The Biden-Harris Administration has said from day one that a priority was to reach out to friends and allies to work together to address global challenges whether that be climate change, the COVID-19 pandemic or disruptive practices of some countries. Before the current U.S. Trade Representative was confirmed, the U.S. had agreed with the EU to suspend tariffs for four months each was imposing on the other following sixteen years of dispute settlement proceedings at the World Trade Organization on large civil aircraft to permit the parties to seek a negotiated solution. In statements before Congress and in press releases from USTR, it is clear that negotiations are underway with the intent of achieving a successful resolution by the July four-month deadline. See, e.g., Testimony of Ambassador Katherine C. Tai, United States Trade Representative, Senate Finance Committee Hearing on the President’s Trade Agenda, May 12, 2021, https://ustr.gov/about-us/policy-offices/press-office/press-releases/2021/may/testimony-ambassador-katherine-tai-senate-finance-committee-hearing-presidents-trade-agenda-0 (“We are also working with the European Union and the United Kingdom to resolve the ongoing Boeing-Airbus dispute and are having constructive discussions to address the real problem of overcapacity in the steel and aluminum sectors coming primarily from China. These talks will take time, but I believe a resolution is possible and worth pursuing.”)
The EU and the U.S. have also been imposing tariffs on each other following the U.S. Section 232 investigation on steel and aluminum with the U.S. imposing tariffs on steel and aluminum products from many countries, including the EU to address national security concerns and the EU imposing duties on a range of products on the theory that the U.S. action was in effect a safeguard measure and the EU could take such action automatically on products where there hadn’t been absolute volume increases to the U.S. with broader tariffs available to it after three years of U.S. tariffs if not removed by then. The EU is among the WTO Members who have challenged the U.S. 232 action, and the U.S. has challenged the tariffs applied by the EU and others as contrary to their WTO obligations. Panel reports in the disputes are expected to be released at the earliest in the second half of 2021. See United States – Certain Measures on Steel and Aluminum Products, WT/DS548/17, 8 February 2021; European Union – Additional Duties on Certain Products from the United States, WT/DS559/5, 16 December 2020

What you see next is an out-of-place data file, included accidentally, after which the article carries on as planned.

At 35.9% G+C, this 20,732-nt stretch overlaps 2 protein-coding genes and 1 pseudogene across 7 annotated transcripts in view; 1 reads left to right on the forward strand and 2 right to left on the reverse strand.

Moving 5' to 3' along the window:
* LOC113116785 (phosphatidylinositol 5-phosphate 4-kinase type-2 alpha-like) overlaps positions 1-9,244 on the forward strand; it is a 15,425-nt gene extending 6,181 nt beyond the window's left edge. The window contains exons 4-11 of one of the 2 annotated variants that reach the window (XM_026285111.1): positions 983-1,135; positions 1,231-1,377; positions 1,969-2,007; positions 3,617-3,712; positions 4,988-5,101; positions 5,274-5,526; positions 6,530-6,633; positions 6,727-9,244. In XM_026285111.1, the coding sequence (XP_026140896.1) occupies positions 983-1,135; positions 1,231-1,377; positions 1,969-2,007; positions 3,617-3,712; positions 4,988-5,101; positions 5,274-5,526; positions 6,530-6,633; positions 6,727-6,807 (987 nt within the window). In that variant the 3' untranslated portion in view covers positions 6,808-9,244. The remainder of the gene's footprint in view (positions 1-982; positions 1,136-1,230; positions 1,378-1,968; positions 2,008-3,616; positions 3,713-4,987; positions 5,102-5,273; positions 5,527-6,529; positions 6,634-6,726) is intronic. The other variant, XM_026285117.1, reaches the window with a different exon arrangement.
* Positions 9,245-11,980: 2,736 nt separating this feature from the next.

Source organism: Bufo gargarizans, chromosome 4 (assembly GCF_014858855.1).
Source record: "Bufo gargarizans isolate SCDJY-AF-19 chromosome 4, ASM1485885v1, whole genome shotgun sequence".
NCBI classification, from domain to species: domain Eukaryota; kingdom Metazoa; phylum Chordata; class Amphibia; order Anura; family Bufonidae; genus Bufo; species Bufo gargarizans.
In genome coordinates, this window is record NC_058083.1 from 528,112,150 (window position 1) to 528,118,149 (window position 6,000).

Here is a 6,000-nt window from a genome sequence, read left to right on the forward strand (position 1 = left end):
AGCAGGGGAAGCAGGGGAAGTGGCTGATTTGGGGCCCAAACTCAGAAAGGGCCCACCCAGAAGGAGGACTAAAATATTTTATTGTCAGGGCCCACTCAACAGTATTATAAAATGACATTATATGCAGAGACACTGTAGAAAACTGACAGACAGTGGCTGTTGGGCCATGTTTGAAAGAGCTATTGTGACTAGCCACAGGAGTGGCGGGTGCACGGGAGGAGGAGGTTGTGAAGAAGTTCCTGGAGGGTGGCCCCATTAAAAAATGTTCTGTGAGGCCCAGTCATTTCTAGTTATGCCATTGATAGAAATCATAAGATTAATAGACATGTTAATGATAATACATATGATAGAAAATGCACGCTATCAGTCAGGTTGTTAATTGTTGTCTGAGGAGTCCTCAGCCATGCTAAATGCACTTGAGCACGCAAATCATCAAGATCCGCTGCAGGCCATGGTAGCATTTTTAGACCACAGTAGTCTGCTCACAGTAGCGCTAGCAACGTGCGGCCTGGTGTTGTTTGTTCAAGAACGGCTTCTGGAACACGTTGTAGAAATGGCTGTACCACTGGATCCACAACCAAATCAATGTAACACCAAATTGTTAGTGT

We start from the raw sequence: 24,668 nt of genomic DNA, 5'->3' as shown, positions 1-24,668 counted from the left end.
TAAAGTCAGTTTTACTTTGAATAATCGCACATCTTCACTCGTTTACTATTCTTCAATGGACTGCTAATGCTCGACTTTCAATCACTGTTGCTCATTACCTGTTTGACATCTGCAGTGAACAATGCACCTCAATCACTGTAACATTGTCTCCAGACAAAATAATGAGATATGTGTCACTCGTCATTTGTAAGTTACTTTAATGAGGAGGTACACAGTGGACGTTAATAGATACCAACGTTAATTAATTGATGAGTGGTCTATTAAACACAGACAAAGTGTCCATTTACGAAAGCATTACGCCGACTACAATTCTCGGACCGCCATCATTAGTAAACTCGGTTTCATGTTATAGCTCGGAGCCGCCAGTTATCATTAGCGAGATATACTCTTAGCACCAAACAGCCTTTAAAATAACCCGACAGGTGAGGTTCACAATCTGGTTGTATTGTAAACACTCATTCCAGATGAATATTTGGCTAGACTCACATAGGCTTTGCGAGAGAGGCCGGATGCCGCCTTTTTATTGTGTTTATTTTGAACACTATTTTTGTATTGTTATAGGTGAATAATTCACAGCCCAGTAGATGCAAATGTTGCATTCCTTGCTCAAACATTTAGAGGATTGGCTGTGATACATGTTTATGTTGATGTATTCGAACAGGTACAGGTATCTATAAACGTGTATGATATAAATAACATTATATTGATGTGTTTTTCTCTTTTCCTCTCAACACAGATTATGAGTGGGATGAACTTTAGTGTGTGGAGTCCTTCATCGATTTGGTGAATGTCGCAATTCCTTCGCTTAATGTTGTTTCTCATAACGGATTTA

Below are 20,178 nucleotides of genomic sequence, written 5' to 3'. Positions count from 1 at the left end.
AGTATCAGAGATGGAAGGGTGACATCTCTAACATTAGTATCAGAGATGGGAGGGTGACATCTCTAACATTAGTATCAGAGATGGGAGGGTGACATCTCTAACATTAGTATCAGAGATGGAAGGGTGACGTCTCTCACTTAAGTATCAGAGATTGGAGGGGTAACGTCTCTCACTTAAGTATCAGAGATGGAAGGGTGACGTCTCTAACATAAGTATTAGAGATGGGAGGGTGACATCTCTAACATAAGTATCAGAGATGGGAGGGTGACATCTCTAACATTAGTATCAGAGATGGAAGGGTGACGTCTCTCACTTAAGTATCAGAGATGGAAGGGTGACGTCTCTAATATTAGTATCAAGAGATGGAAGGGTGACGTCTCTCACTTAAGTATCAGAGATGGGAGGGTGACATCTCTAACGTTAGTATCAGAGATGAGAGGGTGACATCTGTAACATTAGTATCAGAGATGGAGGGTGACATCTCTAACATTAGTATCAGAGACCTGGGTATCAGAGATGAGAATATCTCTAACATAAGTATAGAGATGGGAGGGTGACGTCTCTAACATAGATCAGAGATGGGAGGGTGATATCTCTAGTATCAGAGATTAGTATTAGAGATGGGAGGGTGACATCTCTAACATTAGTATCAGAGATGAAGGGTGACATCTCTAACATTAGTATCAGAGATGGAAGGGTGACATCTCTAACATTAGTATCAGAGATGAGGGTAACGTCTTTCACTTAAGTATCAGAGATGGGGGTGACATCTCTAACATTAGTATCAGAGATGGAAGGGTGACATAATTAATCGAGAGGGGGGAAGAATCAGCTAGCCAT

The U.S. and the EU released a joint statement today, May 17, 2021 indicating that they would jointly work on addressing the underlying excess capacity problem (caused largely by Chinese actions) with a goal of finding solutions by the end of 2021. During that time, the EU and U.S. agreed not to change the level of tariffs imposed on each other. See USTR press release, Joint United States-European Union Statement on Addressing Global Steel and Aluminum Excess Capacity, May 17, 2021, https://ustr.gov/about-us/policy-offices/press-office/press-releases/2021/may/joint-united-states-european-union-statement-addressing-global-steel-and-aluminum-excess-capacity. The joint statement is copied below.
“United States Trade Representative Katherine Tai, U.S. Secretary of Commerce Gina M. Raimondo, and European Commission Executive Vice President Valdis Dombrovskis today announced the start of discussions to address global steel and aluminum excess capacity. During a virtual meeting last week, the leaders acknowledged the need for effective solutions that preserve our critical industries, and agreed to chart a path that ends the WTO disputes following the U.S. application of tariffs on imports from the EU under section 232.
“Ambassador Tai, Secretary Raimondo, and Executive Vice President Dombrovskis acknowledged the impact on their industries stemming from global excess capacity driven largely by third parties. The distortions that result from this excess capacity pose a serious threat to the market-oriented EU and U.S. steel and aluminum industries and the workers in those industries. They agreed that, as the United States and EU Member States are allies and partners, sharing similar national security interests as democratic, market economies, they can partner to promote high standards, address shared concerns, and hold countries like China that support trade-distorting policies to account.